The Imperial city of Vienna is home to about 1,730 acres of vineyards, of which about 85% are dedicated to white wine grape varietals. Grape varietals such as Riesling, Weissburgunder, Grüner Veltliner, Sauvignon Blanc and Gelber Muskatteller produce distinctly fruity and elegant wines. A growing number of Viennese winegrowers are producing red wines, in particular Zweigelt and St. Laurent along with trendy international types such as Merlot, Pinot Noir, and Syrah.
Viennese wine is influenced both by the hot and dry pannonian climate contributing to its maturity and the cool winds from the north giving it fresh and fruity notes. Still rooted in long-standing traditions, wine cultivation in Vienna has undergone modernization in the past decades. Visually stunning proof of this modernization are the architecturally sophisticated cellar constructions and Heuriger (wine taverns) built in a new contemporary style. An example of this is Fritz Wieninger’s winery. Fritz restored the cellars of an old monastery combing it with radically modern elements. Also worth seeing is Rainer Christ’s winery and Heuriger. With lots of stone, exposed concrete, glass, and wood a new wine cellar was constructed that meets all the demands of today’s wine production.
Where there is wine, there is food – and Viennese cuisine is of worldwide fame. The ingredients used for Viennese cuisine are amazingly simple. Take the finest culinary traditions from Bohemia, Austria, Hungary and the Balkans, and blend them to create exceptional delicacies. There are typical Viennese dishes for every budget, and visitors and locals alike can choose from a great selection of eateries. Try a Wuerstelstand - a street-side sausage stand - serving fast and inexpensive snacks, including a great variety of sausages. Then there is the Viennese answer to fast food chains, the “schnitzel outlets”, and finally highly acclaimed gourmet establishments. At the core of classical Viennese cuisine is the “Gasthaus” — the good, cozy inn.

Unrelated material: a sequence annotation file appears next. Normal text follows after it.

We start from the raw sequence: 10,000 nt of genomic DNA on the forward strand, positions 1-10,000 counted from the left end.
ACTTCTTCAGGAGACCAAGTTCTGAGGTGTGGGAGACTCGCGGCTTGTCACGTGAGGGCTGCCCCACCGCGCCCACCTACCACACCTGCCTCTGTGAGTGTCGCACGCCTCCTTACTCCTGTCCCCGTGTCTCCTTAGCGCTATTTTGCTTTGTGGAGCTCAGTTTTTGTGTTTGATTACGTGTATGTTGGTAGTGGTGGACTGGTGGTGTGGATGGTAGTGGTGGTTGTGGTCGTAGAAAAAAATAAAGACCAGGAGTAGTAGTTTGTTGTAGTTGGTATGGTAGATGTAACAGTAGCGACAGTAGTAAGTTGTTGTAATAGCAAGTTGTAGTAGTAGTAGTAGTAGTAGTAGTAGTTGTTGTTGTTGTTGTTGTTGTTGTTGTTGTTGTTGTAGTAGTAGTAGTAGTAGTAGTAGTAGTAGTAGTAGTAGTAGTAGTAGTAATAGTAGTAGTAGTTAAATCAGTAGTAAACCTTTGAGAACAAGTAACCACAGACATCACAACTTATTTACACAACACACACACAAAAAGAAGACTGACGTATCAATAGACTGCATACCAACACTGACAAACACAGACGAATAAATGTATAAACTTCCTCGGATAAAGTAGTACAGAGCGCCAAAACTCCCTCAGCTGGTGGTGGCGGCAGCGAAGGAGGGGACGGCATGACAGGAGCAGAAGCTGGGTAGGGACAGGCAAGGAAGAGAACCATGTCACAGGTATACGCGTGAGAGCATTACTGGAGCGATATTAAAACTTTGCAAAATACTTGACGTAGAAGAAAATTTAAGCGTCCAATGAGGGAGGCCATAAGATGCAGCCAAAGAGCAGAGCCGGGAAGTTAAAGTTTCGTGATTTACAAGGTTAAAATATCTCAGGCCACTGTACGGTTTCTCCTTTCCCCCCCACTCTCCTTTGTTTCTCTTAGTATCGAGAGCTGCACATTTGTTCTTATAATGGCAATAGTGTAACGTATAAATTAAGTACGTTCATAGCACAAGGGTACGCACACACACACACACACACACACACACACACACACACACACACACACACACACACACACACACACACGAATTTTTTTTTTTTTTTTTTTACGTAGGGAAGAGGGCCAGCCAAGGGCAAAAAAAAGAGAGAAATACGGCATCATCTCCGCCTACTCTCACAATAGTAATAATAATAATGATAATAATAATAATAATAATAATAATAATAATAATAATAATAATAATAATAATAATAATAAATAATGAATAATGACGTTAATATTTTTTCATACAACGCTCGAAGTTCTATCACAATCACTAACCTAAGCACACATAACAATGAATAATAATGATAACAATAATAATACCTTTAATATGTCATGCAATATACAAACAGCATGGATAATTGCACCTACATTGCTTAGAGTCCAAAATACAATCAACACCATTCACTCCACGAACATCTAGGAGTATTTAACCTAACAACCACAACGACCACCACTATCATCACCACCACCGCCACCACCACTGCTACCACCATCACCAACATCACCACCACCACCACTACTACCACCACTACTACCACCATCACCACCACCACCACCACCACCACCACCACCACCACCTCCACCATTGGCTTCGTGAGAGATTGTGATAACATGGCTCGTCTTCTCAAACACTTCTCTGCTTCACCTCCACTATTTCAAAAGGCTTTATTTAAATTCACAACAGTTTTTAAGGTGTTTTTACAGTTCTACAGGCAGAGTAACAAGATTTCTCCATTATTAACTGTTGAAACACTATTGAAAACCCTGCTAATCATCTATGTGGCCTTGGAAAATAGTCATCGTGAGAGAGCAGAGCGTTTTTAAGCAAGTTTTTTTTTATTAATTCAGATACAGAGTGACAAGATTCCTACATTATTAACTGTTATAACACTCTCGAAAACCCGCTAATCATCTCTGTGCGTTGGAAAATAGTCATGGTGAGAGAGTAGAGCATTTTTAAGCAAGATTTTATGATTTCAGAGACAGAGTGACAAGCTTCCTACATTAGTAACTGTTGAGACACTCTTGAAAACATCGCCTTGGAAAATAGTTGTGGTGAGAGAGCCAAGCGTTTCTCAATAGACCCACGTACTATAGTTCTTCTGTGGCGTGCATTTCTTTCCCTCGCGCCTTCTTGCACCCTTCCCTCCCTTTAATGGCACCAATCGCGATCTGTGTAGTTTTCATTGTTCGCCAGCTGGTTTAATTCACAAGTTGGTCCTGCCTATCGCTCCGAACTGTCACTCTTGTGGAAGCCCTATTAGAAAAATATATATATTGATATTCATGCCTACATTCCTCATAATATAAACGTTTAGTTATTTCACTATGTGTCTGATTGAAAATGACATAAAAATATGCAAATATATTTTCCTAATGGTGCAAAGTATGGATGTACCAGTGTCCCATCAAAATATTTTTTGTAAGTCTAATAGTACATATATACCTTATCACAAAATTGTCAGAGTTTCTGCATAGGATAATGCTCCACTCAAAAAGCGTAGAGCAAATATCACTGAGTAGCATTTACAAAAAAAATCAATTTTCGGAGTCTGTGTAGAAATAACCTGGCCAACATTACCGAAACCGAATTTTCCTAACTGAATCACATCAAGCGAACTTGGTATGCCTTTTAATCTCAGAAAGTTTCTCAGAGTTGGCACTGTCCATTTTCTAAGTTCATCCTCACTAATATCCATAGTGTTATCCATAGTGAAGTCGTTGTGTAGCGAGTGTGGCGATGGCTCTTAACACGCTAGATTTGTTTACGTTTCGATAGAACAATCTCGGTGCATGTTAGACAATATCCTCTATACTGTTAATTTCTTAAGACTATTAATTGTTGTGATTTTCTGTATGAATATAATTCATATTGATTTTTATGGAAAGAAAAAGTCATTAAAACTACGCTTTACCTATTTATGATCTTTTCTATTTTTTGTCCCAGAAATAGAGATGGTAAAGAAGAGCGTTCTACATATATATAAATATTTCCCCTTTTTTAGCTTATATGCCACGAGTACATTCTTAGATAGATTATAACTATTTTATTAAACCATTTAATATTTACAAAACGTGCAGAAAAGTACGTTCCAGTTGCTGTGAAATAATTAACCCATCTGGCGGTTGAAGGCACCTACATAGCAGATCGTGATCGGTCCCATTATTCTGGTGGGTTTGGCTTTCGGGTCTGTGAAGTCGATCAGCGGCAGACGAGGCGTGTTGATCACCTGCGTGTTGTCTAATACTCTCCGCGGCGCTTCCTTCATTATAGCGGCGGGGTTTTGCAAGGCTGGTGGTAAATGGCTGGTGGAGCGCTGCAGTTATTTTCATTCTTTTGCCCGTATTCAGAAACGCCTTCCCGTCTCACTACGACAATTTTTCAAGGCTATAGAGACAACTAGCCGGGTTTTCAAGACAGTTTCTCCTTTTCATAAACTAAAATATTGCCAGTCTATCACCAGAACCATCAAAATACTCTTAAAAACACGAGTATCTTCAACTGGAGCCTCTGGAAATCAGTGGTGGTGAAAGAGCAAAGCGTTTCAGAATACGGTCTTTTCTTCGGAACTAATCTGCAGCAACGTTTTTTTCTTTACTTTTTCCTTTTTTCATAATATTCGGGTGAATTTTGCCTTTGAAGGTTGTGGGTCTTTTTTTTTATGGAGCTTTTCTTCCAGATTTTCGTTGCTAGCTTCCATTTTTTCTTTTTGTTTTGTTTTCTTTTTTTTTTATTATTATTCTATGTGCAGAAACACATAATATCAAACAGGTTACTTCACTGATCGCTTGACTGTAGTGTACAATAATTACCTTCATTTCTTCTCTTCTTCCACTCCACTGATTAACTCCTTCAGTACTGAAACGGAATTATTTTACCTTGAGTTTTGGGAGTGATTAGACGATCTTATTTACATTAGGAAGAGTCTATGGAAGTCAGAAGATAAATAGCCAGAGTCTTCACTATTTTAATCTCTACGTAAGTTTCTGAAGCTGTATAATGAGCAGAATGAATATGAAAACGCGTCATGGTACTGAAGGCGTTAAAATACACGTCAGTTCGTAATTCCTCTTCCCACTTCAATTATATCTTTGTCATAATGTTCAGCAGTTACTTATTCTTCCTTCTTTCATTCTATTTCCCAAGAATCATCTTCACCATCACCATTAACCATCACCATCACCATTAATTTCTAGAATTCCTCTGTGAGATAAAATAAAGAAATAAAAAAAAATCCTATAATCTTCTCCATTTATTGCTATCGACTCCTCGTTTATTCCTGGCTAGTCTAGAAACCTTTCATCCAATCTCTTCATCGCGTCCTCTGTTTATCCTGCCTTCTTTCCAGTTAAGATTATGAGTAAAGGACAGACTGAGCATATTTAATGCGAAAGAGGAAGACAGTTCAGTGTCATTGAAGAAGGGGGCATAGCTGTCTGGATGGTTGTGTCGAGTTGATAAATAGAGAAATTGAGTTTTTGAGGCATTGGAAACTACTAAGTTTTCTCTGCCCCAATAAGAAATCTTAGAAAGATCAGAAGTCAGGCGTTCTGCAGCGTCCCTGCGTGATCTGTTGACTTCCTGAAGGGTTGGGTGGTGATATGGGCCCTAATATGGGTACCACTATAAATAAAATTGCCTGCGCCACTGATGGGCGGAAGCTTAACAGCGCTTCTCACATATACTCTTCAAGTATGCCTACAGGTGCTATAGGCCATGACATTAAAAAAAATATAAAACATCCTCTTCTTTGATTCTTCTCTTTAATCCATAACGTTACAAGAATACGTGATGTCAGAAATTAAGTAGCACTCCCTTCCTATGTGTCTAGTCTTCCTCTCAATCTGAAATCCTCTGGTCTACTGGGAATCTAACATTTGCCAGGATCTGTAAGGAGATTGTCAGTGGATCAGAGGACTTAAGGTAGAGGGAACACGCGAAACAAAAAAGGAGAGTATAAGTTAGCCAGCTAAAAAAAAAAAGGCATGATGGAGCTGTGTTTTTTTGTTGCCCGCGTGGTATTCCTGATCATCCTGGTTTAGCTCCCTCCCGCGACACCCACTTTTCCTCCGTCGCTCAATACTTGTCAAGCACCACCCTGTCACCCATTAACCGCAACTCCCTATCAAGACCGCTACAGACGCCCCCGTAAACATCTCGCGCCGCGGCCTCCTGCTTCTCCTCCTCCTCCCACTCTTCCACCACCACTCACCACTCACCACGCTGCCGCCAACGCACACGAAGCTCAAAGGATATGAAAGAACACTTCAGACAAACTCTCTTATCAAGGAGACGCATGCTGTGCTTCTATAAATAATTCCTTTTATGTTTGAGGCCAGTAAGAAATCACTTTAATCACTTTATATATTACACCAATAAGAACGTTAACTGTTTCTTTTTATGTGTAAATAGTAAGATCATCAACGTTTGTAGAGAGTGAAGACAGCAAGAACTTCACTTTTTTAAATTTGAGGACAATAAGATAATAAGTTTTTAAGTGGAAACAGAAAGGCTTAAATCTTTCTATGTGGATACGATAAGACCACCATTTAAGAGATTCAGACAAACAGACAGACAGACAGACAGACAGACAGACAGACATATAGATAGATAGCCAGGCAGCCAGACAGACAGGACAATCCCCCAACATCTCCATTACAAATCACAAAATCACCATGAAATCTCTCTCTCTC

A walk along the Vienna Wine Trail reveals the beauty of the vineyards, with plenty of opportunities for a quick snack and beautiful views of the city. Vienna’s 1,730 acres of vineyards and 320 vintners in the neighbourhoods in and around Kahlenberg, Nussberg, Bisamberg, and Mauer, where the Danube and the proximity of the Vienna Woods provide optimal climatic conditions, are unique among major cities. The Vienna Wine Trail leads from Neustift am Walde to Nussdorf. Along the way you pass Sievering, the Wien Cobenzl winery, and Grinzing, legendary locations in the Viennese wine and Heuriger tavern traditions. For those who prefer a small section as opposed to the full length of the Wine Trail, you can pick up the trail anywhere. After all, a hike on the Wine Trail is not supposed to be too strenuous – sipping outstanding local wines and enjoying the breathtaking views are what it’s all about.
The title of the Wine Trail’s best scenic view is hotly contested. The approximately 6 mile long trail is dotted with scenic outlooks over the city and the Danube river. Three lookout points are particular noteworthy: Bellevuestrasse, Muckenthal near the four chestnut trees, and Eichelhofstrasse, the last of which offers a panoramic view all the way to the Donau-Auen National Park.
The Heuriger "wine tavern" is an important Viennese institution. Vintners serve their own wines and home cooked fare in their own wine taverns. The Heuriger combines the conviviality of the city with the rural ambiance of the vineyards.
The success of Vienna’s top wines is no coincidence, and is the result of the hard work by a group of dedicated wine producers: WienWeinWienWein
Looking for a wine bar? We have compiled a list of vinotheques for you.